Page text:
The Chizkuni (Bereishit 7;1) explains how the generation of the Flood could have received Divine punishment even though they had not received any particular command about living a moral life as follows:

“If you will question – why it was that the generation of the flood were punished if they were never commanded to fulfil mitzvot? The answer is that there are various mitzvot that people must keep based on human logic even if they were not specifically commanded to keep them. That is why they were punished.”

The Torah does not elaborate for us what this natural moral path is. An analysis of the nature of this corruption will help us to infer what in fact this path of derech eretz is. Let’s begin by pointing out the extent of the moral corruption as emerges from the verses above. Firstly, the word ‘corruption’ (the Hebrew root word shicheit) appears four times and the words ‘the world’ – eretz or aretz – are mentioned six times in these three short verses. This unusual emphasis clearly intends to portray the extent of the moral rot of all civilisation at the time. It succinctly reveals to us that the entire society was riddled with this corruption. It ran so deep that the entirety of human society lost its moral right to exist. Secondly, the one element of this spiritual degeneration which is singled out twice is described as chamas. What is this corruption and chamas that the verses speak of?

With regards to the corruption, Rashi quotes the Talmud Sanhedrin (57a) that the corruption was in the realm of immoral sexual conduct as well as pagan, idolatrous worship. The Chizkuni gives an example of the immoral sexual conduct. He says that leaders and people in positions of power used to forcefully remove any woman from her husband and family and possess her. Rashi, quoting the Talmud Sanhedrin (108b) and the Bereishit Rabba (31), mentions that chamas refers to gezel – rampant robbery. Ramban adds that this includes oshek – oppression of the weak. In fact, the Sages in the above sources of Sanhedrin say the decree of ultimate destruction with the waters of the flood was enacted because of the existence of this robbery. The Midrash (Bereishit Rabba above) describes the difference between chamas and gezel. Gezel is overt robbery which clearly breaks the law. Chamas, on the other hand, is a more subtle corruption of society which attempts to work within the bounds of the law. The example given in the Midrash is with regard to one who steals a small amount of money, less than a shaveh pruta. This is not considered stealing from a halachic point of view as it is an insignificant amount of money.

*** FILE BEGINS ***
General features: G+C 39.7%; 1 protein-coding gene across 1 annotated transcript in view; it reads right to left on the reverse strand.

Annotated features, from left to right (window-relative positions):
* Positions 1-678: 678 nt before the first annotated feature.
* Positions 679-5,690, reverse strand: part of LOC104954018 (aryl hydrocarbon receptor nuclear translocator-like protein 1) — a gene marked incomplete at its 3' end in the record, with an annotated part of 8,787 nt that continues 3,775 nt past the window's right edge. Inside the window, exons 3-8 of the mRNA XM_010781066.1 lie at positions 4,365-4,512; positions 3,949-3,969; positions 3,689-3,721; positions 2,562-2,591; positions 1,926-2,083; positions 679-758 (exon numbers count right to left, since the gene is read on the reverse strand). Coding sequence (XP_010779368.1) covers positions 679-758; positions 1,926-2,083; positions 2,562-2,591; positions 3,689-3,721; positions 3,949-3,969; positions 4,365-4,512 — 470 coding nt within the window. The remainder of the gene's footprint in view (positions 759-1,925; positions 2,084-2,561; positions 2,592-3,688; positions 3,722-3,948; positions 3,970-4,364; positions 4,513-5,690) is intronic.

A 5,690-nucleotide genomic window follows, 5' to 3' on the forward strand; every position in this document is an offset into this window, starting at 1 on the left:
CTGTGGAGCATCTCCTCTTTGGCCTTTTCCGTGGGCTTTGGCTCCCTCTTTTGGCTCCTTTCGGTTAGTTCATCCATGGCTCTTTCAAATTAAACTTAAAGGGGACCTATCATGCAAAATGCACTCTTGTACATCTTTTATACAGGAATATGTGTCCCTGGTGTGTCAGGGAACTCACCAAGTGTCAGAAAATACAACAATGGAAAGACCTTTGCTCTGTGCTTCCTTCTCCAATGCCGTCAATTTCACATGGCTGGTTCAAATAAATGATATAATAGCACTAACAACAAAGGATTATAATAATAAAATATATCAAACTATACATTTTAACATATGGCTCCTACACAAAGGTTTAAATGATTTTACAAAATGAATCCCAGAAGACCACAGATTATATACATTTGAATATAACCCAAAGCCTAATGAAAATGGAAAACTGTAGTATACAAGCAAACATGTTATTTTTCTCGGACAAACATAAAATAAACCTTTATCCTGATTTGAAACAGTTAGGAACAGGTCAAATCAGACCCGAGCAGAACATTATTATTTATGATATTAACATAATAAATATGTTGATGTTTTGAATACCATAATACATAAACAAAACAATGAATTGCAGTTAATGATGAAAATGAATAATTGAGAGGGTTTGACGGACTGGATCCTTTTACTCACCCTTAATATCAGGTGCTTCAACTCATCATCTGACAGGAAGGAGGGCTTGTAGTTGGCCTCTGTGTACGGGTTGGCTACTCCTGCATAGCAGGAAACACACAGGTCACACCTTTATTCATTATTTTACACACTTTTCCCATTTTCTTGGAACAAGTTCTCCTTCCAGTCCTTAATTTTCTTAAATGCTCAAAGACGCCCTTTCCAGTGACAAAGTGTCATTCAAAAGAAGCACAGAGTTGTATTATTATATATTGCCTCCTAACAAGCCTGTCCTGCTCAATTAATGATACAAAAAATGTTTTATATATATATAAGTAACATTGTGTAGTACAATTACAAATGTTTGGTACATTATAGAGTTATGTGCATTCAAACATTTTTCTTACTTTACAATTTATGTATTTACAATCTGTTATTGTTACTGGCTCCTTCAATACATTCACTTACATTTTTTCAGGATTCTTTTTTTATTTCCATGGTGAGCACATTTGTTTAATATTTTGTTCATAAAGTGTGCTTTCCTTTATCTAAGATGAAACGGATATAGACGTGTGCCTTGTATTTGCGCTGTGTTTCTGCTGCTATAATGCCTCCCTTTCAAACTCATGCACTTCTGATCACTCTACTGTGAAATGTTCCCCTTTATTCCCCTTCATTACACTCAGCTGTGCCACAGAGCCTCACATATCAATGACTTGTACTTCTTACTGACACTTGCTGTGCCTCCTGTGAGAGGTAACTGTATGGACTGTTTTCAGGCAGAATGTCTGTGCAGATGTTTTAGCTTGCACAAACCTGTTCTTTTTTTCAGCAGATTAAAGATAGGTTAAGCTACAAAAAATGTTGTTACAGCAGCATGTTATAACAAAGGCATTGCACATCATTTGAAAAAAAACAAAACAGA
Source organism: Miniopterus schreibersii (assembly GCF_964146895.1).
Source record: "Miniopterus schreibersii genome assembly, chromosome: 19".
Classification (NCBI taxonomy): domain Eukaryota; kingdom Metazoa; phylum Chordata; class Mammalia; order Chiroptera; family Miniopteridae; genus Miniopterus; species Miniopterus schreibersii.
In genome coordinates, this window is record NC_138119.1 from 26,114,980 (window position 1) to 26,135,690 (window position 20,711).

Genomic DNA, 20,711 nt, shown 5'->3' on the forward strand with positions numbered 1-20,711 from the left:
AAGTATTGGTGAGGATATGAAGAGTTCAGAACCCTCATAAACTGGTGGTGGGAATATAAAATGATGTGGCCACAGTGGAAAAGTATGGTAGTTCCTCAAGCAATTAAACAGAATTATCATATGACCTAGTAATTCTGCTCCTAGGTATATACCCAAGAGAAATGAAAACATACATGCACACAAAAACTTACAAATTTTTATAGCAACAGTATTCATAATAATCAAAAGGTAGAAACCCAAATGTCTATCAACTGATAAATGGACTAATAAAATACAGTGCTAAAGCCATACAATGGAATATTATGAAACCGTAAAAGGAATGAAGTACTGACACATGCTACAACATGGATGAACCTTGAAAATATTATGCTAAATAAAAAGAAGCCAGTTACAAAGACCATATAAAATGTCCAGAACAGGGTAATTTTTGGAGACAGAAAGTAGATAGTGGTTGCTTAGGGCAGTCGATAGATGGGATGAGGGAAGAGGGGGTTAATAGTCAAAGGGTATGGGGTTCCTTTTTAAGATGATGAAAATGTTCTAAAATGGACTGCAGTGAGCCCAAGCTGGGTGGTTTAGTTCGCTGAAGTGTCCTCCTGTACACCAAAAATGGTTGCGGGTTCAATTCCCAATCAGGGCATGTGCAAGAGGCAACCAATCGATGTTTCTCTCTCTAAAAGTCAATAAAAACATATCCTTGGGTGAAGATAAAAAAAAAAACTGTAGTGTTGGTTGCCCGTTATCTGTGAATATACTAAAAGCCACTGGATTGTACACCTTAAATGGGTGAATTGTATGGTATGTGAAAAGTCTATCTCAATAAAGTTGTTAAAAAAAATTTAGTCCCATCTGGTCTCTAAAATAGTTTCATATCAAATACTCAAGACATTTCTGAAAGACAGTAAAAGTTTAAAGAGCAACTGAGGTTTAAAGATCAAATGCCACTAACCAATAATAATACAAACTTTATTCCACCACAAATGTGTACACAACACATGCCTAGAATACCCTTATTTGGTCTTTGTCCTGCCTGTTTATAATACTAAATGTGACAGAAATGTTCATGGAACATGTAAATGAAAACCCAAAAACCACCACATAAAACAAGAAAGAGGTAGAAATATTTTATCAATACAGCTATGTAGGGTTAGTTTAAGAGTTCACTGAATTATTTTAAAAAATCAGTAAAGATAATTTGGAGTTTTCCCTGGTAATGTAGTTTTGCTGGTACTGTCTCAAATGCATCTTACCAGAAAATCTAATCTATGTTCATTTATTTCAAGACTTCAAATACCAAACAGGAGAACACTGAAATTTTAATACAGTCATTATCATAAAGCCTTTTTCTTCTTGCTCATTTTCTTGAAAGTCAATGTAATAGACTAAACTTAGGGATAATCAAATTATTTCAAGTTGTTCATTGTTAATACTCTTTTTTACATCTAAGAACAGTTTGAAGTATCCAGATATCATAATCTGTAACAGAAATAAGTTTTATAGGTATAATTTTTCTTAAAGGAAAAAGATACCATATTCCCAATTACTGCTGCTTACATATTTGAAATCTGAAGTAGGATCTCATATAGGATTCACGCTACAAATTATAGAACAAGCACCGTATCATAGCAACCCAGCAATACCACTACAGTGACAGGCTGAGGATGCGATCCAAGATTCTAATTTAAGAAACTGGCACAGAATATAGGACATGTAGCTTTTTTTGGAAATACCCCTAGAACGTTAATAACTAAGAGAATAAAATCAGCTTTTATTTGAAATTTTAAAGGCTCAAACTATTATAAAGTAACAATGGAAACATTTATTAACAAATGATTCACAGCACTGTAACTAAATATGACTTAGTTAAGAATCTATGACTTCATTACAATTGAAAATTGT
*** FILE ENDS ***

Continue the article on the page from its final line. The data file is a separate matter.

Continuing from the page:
By stealing small amounts of money a person could eventually overtake the entire fortune of others. This is what was rampant in the society. The Chizkuni mentions that chamas includes immoral sexual conduct, pagan idol worship and even murder itself. The full picture of the decay in society is now apparent. There was no system of upholding justice or respect for the dignity of life. The sense of belonging of spouses and family to each other, the absolute right of ownership of all personal property, was trampled on. The value of life itself was eventually cheapened. It affected every level of society and ultimately led to its demise.

We now have a more lucid understanding of what derech eretz is. This immoral rot was in essence the corruption of derech eretz. This is not the way people and society are supposed to behave. This is not their designated path. Undoubtedly, derech eretz here refers to a society founded on sound moral principles. These include implementing a system of justice based on a respect for human life, the sanctity of the family ethic and the right of personal ownership of property. In a word, the implication is that derech eretz is the way society and civilisation should function in a just and moral way. The major figure to emerge after the generation of the Flood is Abraham. He becomes the moral trailblazer who ushers in the new era and path of the Avot (our forefathers) – the mainstay of the Book of Bereishit. The Avot are clearly being juxtaposed to the generation of the Flood who so lacked derech eretz; and their lives provide an antidote and alternate moral paradigm for building a society.

Next week, in Part 3, we will explore the remarkable life of Avraham Avinu and indeed all of our founding fathers and mothers. We will highlight how their lives were the epitome of derech eretz, why it is that the book of Bereishit is known as Sefer Hayashar – the Book of the Righteous -and will see the great Netziv’s introductions to the Book of Bereishit, which is essentially all about the concept and relevance of derech eretz throughout history.